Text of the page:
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Alan ShapiroPatrick Phillips's depiction of the small town Georgia community in which he was raised is by turns harrowing and tender, full of communal warmth and racial hatred, family intimacy and social justice. That he doesn't simplify his vision of the Southern world that formed him, that he honors his own ambivalence, is a measure of Phillips's humane inclusive vision, an inclusiveness that keeps his keen sense of place from becoming mere regionalism; it's what enables him to find a social and political history within the particulars of personal experience. This is an unforgettable book.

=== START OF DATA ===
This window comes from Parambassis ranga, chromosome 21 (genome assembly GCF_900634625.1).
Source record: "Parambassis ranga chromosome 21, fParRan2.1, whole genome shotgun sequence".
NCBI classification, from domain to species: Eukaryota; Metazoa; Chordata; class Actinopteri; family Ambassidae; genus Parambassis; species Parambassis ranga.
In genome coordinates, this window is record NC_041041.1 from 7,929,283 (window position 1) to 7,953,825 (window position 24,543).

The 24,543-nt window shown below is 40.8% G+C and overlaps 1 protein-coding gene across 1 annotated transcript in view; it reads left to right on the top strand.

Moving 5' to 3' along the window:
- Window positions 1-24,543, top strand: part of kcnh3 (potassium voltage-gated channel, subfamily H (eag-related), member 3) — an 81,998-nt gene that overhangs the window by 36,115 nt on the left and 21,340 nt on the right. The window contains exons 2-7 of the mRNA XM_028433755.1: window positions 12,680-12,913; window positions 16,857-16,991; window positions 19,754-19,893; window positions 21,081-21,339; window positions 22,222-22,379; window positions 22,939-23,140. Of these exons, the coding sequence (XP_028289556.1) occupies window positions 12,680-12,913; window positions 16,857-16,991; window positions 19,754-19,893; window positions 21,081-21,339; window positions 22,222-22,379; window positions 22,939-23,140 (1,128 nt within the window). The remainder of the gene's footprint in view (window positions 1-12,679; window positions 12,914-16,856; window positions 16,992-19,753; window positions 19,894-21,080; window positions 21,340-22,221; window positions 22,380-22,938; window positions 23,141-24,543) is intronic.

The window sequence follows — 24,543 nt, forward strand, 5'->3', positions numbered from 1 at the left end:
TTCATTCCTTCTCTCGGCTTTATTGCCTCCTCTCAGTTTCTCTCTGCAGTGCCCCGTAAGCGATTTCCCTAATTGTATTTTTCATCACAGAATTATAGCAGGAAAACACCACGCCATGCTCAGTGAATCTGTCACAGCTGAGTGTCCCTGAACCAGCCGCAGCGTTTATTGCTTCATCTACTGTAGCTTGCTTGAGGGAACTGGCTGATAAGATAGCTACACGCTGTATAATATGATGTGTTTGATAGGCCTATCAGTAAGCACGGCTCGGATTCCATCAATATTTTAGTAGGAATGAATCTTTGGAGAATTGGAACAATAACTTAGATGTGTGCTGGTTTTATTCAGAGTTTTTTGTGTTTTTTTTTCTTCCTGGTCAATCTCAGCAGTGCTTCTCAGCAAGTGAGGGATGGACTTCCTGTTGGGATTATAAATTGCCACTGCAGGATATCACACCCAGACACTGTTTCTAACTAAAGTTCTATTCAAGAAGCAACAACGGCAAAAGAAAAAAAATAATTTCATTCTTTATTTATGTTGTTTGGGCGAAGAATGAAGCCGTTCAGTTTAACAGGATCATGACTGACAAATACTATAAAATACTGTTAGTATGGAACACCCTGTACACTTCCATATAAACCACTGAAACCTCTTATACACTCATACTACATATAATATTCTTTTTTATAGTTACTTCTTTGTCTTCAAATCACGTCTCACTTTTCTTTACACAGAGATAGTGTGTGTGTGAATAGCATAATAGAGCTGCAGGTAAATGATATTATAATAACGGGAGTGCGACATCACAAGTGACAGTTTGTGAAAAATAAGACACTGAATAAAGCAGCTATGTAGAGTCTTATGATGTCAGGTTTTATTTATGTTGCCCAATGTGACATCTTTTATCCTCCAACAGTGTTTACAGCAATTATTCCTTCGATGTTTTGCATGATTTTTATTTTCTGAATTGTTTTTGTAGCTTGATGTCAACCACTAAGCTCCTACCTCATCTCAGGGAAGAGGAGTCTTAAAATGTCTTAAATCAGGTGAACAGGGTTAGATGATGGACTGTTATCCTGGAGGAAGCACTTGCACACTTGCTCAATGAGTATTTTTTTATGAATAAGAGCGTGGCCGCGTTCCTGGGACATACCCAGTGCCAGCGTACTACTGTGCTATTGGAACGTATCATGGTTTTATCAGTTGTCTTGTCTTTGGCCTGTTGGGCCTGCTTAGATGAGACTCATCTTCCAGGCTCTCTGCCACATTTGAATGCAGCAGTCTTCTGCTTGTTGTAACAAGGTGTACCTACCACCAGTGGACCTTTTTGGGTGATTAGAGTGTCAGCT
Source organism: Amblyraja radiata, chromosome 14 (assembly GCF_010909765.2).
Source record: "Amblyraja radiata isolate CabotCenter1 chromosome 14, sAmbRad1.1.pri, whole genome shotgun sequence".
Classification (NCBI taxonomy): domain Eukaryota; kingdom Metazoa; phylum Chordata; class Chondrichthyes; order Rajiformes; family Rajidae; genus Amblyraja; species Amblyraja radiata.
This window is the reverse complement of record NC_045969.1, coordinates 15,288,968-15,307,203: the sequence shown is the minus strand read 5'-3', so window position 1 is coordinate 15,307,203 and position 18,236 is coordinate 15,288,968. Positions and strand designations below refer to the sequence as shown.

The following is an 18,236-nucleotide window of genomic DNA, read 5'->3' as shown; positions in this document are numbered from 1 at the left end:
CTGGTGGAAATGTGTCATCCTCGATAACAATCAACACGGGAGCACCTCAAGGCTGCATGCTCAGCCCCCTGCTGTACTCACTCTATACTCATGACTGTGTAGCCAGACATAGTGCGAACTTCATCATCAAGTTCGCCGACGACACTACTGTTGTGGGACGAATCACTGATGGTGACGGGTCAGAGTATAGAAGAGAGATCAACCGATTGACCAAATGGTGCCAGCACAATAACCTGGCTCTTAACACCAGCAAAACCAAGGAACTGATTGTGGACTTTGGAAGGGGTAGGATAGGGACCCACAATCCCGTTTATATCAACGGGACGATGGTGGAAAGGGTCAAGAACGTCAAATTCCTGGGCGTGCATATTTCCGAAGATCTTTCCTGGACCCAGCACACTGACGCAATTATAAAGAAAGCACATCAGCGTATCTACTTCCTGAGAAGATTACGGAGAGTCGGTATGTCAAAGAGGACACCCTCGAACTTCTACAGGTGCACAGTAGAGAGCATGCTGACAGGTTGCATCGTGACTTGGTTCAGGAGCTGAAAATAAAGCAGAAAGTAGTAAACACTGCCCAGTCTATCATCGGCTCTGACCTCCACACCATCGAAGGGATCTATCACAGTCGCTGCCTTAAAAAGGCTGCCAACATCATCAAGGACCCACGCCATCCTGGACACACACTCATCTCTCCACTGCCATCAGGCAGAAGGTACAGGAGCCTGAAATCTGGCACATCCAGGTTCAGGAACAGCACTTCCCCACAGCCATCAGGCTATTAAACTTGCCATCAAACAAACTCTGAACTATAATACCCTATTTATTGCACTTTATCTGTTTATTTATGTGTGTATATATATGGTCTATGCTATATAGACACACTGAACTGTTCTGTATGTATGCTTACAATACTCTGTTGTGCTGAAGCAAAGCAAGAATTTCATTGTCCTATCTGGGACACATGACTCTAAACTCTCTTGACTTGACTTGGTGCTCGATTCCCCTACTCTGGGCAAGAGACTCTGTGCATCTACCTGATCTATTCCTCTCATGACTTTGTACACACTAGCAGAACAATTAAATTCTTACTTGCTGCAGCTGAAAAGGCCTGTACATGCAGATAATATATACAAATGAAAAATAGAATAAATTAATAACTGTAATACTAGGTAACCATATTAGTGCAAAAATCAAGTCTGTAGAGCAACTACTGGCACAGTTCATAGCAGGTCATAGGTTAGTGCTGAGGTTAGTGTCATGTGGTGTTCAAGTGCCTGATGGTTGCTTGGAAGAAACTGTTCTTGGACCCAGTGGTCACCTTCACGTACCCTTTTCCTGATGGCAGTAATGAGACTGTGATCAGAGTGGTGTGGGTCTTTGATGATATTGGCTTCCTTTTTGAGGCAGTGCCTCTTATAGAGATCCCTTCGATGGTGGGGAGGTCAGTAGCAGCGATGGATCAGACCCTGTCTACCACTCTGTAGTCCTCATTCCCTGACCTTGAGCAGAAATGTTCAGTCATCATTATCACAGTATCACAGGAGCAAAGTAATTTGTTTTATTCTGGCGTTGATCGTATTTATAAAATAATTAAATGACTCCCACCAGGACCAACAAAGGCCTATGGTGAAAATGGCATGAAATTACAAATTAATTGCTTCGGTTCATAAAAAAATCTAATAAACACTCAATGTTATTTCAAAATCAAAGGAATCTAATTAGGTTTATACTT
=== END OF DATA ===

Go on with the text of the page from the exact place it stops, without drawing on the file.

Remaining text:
—author of SONG AND DANCE: POEMS